Angela Samuel almost died after being infected with COVID-19 in March 2020.
She was in a coma for more than a month and hospitalized almost three months.
Twice, her mother, siblings and other relatives were told: You should make funeral arrangements.
“I’m eternally grateful to be here,” says Samuel, 55, of Hyde Park. “When you get a second chance at life, you have to embrace it.”
Despite her comeback, she remained too sick and too weak to go back to her job with the Cook County Department of Revenue until the following year. And she still has shortness of breath and fatigue.
Most people infected with the virus fully recover within four weeks. But some suffer with lingering effects, a phenomenon called long COVID. These are the people Dr. Robert Weinstein is looking for answers to help.
“People who have it can tell you it’s pretty miserable,” says Weinstein, an infectious disease expert at Rush University Medical Center.
So little is still known that the government doesn’t even have a definition of long COVID, calling the symptoms — which include fatigue, shortness of breath, memory problems, muscle aches and a loss of taste or smell — “consequences” of the virus.
Since the earliest days of the pandemic, doctors at Rush — working with researchers at seven other top teaching hospitals across the country — have been trying to uncover the cause and trends of long COVID through multiple government-funded studies, work that holds out a promise of answers, at least, for Samuel and others with long COVID.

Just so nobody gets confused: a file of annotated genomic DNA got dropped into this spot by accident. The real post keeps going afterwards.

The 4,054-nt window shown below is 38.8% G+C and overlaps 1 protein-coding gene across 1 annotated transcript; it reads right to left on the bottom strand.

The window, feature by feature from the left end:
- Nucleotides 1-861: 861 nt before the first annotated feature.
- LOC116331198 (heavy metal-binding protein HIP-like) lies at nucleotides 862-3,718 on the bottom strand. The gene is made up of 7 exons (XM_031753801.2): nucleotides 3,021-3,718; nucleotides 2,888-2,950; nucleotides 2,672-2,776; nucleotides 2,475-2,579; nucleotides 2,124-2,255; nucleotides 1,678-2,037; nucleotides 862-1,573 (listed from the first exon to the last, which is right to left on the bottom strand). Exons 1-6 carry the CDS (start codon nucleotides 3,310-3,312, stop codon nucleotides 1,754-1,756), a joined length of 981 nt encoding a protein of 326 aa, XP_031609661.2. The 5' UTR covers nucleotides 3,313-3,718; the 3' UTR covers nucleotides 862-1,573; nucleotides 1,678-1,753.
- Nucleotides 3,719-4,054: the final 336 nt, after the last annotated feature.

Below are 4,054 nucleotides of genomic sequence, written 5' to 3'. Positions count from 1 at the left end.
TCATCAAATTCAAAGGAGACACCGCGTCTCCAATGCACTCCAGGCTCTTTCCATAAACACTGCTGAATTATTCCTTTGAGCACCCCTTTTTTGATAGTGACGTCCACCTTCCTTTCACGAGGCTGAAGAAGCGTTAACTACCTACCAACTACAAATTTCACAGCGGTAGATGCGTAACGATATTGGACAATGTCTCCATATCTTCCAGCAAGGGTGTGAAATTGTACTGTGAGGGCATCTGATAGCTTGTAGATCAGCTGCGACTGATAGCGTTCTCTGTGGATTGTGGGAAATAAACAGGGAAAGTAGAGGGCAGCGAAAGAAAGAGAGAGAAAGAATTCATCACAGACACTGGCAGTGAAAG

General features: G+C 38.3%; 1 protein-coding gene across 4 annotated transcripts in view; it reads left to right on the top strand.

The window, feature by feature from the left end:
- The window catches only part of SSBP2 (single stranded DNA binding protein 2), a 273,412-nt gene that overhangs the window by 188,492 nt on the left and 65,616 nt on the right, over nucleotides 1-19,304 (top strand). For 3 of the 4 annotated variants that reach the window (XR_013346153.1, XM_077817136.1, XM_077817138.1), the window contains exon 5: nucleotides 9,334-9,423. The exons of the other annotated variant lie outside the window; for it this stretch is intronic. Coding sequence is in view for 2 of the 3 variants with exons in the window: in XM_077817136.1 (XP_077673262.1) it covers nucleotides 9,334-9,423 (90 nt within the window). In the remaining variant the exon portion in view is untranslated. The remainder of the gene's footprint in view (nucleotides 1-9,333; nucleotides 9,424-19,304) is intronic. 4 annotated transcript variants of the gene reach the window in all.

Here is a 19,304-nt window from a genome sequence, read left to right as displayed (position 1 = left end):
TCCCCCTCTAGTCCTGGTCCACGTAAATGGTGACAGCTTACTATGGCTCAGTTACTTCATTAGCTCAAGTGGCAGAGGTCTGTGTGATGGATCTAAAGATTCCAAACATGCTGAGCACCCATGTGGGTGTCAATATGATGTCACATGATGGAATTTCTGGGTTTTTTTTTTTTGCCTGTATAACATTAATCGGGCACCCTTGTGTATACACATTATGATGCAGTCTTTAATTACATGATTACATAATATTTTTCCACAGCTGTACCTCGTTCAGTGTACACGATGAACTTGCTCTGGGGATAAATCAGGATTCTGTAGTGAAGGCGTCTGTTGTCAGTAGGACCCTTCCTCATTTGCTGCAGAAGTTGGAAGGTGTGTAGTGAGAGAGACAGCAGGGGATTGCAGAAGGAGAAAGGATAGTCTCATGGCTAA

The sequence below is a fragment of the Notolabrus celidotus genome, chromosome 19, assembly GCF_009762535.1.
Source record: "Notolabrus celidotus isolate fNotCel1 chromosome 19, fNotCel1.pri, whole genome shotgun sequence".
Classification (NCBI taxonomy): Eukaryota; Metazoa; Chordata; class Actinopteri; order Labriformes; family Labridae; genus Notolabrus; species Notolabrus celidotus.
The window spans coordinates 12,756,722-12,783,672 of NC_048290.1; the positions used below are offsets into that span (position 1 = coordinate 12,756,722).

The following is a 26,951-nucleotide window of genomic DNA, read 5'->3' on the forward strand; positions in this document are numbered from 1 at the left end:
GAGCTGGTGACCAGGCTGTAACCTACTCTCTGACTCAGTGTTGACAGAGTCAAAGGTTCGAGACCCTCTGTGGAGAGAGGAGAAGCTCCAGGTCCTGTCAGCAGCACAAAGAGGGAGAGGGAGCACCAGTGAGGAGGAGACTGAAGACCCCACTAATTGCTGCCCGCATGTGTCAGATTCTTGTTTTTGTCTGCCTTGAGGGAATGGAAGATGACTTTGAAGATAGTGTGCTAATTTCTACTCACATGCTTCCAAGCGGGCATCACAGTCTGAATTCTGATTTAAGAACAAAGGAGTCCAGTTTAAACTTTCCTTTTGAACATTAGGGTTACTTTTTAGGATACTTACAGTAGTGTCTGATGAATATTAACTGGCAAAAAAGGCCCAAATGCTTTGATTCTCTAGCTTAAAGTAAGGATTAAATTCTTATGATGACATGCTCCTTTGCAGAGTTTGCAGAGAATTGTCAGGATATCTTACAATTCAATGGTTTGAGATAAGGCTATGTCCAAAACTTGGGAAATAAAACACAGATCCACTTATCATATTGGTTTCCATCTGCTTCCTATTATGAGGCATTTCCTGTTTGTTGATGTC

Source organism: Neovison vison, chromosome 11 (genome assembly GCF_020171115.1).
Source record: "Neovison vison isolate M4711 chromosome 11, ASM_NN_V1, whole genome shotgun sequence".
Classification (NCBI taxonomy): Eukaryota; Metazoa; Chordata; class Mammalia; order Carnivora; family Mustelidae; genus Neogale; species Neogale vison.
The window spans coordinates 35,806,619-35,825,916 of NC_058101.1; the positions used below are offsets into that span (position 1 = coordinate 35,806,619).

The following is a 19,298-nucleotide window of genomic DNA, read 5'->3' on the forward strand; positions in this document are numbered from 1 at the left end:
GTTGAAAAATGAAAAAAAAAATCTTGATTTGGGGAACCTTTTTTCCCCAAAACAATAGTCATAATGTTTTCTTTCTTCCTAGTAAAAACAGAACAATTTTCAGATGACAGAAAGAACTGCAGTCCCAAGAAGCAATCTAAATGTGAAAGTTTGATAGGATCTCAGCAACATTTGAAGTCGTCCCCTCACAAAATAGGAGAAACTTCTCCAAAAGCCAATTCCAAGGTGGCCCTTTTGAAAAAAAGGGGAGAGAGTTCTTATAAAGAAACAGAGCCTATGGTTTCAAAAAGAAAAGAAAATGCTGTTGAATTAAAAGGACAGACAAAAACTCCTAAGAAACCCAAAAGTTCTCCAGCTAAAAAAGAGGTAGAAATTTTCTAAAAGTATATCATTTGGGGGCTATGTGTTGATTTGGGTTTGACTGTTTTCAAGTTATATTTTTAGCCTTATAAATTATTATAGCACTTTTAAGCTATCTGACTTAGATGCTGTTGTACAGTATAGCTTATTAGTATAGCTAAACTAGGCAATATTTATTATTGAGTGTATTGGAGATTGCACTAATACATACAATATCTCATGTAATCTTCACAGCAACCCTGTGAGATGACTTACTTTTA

They expect that it will take years to find many of the answers. A big complication, Weinstein says, is that “long COVID is not a single condition.”
But the work so far has resulted in some insights.
A key one the researchers have reached is that they strongly believe that vaccines not only help ward off death and the other worst outcomes with COVID but also likely help prevent the long-term symptoms associated with long COVID.
“It’s one of the benefits of vaccination that doesn’t always get its due,” says Dr. Michael Gottlieb, an emergency physician at Rush who was the lead researcher on a study published in January.
Gottlieb and Weinstein are helping lead long COVID studies involving 6,000 patients in Chicago and across the country, work collectively known as INSPIRE — an acronym of sorts for Innovative Support for Patients with SARS-CoV-2 Infections.
The much-watched research started with Rush, Yale and the University of Washington and was expanded to include five other teaching hospitals across the country. Patient enrollment in the studies recently closed.
The Rush team wants to know more about COVID’s long-term effects and also is trying to identify any racial and socioeconomic factors that might contribute to the symptoms.
Why some people recover faster from widespread viruses than others has been a vexing question for medical researchers for more than a century, dating to the Spanish flu pandemic of 1918, Weinstein says.
With COVID, lingering effects might affect 10% to 25% of all patients. That’s still a large number of people who are suffering, given that more than 100 million people just in the United States have been infected with the virus by now.